According to NPR, Hot Wheels are one of the most inflation-proof items in American history, hovering around $1 for more than 50 years while U.S. currency forfeited the power to purchase just about everything else.
Unfortunately, the most famous name in model toy cars is the exception, not the rule.
While inflation drives up the cost of nearly everything we buy over time, it forces some prices skyward faster than others. Over the last three decades, consumers watched helplessly as products and services that average people could afford in the 1990s gradually became luxuries, including these four once-common expenditures that are now out of reach for many.
Raising kids was always expensive, but hiring someone to watch them while you worked didn’t always pilfer more than one dollar in three from your paycheck.
“Childcare was cheap in the ’90s,” said Melanie Musson, a finance expert and insurance planner with Clearsurance.
According to a report by the Annie E. Casey Foundation, childcare costs have risen by 220% since 1990 to $10,600 for one child in 2021 — 35% of a single parent’s income.
The exorbitant cost of full-time childcare is one of the biggest obstacles facing mothers in the workforce — but even hiring a sitter for a single evening can now add hundreds to a night out.
“Many parents remember their teen years when they would babysit for a couple of dollars an hour,” said Musson. “Now, childcare costs about 100% more than minimum wage.”
But even that would be considered a steal in many households. According to Parents.com, the average babysitter now charges more than $20 an hour for a single child.
“So, going out when you have children is a luxury for many people,” said Musson.
If you haven’t updated your home in a few decades, prepare for some serious sticker shock when you solicit bids from contractors.
“Renovating or remodeling a house has become more expensive due to rising material and labor costs,” said Richard Zi, a 12-year construction industry veteran and general manager of Central Wires, an electrical cable manufacturer. “Customizing a home or adding personalized features was more attainable a few decades ago. However, with increased labor costs and higher expectations for quality, customization has become a luxury for many.”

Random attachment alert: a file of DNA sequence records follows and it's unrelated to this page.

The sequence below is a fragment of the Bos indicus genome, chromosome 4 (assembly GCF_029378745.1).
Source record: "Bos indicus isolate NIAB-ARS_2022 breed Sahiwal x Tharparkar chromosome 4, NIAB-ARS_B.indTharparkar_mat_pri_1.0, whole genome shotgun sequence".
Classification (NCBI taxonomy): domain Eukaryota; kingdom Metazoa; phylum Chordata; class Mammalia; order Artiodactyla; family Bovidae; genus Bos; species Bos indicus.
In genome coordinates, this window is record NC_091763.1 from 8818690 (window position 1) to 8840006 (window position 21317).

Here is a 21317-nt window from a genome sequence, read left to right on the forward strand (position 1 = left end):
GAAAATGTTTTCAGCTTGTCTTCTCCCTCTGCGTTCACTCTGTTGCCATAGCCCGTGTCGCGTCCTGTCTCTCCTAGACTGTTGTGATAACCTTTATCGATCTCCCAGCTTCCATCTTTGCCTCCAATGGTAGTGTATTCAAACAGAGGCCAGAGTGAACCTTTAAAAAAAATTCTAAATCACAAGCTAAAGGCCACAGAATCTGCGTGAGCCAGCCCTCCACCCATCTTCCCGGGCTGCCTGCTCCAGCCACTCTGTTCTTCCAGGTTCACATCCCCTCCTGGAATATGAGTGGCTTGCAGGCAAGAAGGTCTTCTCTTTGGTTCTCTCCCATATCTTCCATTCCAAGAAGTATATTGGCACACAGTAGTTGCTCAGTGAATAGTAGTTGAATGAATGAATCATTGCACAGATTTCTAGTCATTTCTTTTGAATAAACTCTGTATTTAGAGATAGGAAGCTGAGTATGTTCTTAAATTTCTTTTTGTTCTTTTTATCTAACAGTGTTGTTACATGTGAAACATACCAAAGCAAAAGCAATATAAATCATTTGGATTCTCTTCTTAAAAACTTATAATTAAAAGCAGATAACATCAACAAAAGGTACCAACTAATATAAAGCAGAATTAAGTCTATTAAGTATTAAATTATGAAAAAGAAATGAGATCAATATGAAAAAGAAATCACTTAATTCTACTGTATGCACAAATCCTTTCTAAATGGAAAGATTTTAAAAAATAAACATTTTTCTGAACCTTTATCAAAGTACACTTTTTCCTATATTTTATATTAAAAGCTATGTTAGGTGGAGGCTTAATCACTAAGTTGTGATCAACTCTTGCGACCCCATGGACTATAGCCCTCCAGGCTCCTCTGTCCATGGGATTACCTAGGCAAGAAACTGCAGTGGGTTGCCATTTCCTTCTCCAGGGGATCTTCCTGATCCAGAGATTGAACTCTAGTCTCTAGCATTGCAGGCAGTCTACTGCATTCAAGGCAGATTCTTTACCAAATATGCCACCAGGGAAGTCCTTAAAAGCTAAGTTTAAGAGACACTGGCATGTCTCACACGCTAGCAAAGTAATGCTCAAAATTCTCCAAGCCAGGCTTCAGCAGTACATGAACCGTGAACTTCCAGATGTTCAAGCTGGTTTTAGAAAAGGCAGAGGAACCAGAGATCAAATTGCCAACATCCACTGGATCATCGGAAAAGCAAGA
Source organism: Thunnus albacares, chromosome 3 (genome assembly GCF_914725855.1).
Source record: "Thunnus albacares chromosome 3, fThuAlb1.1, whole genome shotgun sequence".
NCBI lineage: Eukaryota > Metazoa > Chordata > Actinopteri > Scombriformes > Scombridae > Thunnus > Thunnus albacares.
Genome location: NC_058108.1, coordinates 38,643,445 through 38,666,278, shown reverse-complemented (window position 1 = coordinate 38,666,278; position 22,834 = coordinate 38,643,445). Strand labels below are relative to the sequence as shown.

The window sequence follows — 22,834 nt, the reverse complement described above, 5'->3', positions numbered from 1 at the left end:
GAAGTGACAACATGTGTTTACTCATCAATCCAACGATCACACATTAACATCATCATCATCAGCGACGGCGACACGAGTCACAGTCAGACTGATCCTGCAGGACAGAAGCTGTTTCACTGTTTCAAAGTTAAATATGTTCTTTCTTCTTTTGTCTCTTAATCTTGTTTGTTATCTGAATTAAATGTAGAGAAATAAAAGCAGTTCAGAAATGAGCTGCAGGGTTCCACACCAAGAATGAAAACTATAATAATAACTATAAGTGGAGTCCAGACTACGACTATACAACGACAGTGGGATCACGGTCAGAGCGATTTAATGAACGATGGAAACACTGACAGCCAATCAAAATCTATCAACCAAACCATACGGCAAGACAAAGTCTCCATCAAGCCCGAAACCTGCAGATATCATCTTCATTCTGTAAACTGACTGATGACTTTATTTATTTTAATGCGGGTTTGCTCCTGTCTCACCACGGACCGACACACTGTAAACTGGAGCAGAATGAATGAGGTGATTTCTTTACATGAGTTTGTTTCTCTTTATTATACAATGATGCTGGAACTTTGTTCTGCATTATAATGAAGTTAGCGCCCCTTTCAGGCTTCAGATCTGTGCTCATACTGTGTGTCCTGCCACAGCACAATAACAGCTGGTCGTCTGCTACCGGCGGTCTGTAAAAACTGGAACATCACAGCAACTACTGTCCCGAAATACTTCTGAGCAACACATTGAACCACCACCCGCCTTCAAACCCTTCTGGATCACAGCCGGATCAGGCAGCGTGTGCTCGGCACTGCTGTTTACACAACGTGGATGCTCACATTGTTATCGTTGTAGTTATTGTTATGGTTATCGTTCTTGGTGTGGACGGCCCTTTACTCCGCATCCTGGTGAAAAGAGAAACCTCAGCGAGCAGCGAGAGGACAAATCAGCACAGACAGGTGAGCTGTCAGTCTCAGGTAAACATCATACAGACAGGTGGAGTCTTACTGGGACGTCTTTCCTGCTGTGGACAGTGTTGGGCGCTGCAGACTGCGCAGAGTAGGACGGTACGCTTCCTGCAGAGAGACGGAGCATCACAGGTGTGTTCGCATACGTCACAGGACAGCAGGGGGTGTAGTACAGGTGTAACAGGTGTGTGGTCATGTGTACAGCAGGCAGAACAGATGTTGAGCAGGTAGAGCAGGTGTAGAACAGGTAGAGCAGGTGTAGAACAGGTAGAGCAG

In 1992, Remodeling Magazine quoted the national average for a major kitchen renovation at $19,800, or $43,437 in 2023 dollars. But in 2023, the Remodeling Magazine Cost vs. Value report stated that a midrange major kitchen remodel now costs $77,939 — $154,483 for an upscale kitchen.
In 1992, the average bathroom remodel cost $7,600, which is $16,673 in 2023 dollars. But the cost of a midrange bathroom remodel in 2023 is more like $14,606 — $76,827 for an upscale bathroom.
A bathroom addition cost $9,900 in 1992 — $21,719, adjusted for inflation. But in 2023, the same work costs $57,090 for a midrange bathroom or $104,733 for an upscale job.
It’s not just services like renovations and babysitting that stopped being doable over the decades.
“Many consumer goods used to be affordable but have become luxury items for many today,” said Laura Adams, MBA, an award-winning personal finance author and expert with Finder. “Specific makes and models of cars are out of reach for many average consumers.”
According to the Department of Energy, the average new car cost $15,042 in 1990. That’s $35,423 in today’s dollars — but the average driver has not been able to keep up with automotive inflation no matter how much horsepower is under the hood.
According to Kelley Blue Book (KBB), the average new car costs $48,334 — about $18,000 more than it should, based on the Consumer Price Index.
Cash-strapped motorists used to find relief in the previously owned market — but not anymore.
The Department of Energy says the average used car cost $6,830 in 1990, or $16,084 adjusted for inflation. But according to KBB, the average driver needs $26,651 to drive off the lot in a used vehicle in 2023.
In a March article titled “The Uncomfortable Truth About Why Buying Furniture Is So Miserable,” The Assembly wrote, “Shopping for a simple couch or dresser is driving Americans mad. The cheap stuff breaks (or never arrives) and the good stuff is unaffordable.”
Financial planner and Wall Street veteran Andrew Lokenauth, founder of Fluent in Finance, has seen that dynamic play out over 30 years.
“Decades ago, brand new, quality furniture and appliances were made to be repaired, not replaced,” he said.
Bureau of Labor Statistics data shows that $20 worth of furniture in 1935 would cost $145.52 in 1990. Adjusted for inflation, $145.52 should buy $342.69 worth of furniture in 2023, but in real purchasing power, it buys only $171.81 — barely enough for a disposable Ikea piece made mostly of particle board.
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